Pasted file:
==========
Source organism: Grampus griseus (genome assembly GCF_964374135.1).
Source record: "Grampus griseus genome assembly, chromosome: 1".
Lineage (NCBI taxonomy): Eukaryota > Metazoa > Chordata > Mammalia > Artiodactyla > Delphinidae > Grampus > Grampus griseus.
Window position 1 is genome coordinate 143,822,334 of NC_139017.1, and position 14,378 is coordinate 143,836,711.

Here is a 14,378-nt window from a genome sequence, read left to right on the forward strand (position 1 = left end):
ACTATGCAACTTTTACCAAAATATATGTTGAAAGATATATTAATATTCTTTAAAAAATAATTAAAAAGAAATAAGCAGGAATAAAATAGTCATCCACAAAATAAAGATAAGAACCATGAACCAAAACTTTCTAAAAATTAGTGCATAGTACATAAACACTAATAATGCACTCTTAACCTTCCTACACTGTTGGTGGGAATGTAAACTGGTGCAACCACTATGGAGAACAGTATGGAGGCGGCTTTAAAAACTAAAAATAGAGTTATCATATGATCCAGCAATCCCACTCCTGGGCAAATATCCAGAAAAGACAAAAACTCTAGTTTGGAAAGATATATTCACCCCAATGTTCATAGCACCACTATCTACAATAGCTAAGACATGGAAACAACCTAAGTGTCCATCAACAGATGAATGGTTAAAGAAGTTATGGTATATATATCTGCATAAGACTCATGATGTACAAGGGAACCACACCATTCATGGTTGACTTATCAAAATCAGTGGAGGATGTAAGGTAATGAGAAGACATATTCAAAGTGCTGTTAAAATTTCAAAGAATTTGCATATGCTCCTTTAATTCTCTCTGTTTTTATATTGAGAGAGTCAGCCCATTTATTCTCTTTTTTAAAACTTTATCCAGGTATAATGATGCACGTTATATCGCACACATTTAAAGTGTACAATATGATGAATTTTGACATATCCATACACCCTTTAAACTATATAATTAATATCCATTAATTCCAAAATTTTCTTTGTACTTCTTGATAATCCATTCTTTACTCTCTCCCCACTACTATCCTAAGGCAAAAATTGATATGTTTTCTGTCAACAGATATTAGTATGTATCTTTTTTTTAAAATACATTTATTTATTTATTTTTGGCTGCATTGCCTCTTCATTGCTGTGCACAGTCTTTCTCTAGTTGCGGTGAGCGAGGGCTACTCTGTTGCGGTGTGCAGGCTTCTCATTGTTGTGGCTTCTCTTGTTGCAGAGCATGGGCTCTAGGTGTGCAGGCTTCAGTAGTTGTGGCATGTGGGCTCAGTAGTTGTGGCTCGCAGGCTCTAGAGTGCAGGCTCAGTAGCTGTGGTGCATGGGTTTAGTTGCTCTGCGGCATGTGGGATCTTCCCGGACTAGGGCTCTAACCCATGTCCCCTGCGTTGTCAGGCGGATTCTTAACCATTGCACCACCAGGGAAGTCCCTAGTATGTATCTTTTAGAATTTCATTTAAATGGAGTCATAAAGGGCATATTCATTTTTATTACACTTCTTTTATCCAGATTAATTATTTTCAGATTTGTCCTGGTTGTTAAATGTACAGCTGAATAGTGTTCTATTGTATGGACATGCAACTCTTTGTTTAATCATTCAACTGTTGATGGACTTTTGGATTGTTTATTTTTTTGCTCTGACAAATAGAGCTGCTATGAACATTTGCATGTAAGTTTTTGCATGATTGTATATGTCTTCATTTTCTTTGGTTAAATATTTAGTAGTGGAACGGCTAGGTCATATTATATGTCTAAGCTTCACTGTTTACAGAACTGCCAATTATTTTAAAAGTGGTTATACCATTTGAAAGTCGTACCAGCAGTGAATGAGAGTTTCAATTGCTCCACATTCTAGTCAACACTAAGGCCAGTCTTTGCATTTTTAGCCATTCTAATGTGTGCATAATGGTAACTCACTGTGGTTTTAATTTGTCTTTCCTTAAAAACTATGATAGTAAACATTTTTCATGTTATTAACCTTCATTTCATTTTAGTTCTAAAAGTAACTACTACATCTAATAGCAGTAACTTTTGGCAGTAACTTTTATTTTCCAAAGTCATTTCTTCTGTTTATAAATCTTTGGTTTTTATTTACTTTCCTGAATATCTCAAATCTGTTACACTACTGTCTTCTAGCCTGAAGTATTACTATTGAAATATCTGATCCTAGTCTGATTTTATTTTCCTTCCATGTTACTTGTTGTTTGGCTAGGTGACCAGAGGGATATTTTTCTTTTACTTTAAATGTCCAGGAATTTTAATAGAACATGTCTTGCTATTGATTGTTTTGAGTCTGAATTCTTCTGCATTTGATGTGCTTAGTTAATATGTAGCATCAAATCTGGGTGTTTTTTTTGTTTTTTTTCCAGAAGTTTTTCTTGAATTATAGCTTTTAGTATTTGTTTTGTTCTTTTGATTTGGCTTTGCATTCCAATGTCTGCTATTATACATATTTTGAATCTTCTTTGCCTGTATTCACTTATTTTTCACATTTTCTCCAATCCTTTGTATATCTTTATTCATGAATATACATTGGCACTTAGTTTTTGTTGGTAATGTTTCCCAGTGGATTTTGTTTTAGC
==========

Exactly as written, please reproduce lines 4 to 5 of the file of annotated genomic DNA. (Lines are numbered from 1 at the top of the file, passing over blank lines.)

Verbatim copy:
Window position 1 is genome coordinate 143,822,334 of NC_139017.1, and position 14,378 is coordinate 143,836,711.

Here is a 14,378-nt window from a genome sequence, read left to right on the forward strand (position 1 = left end):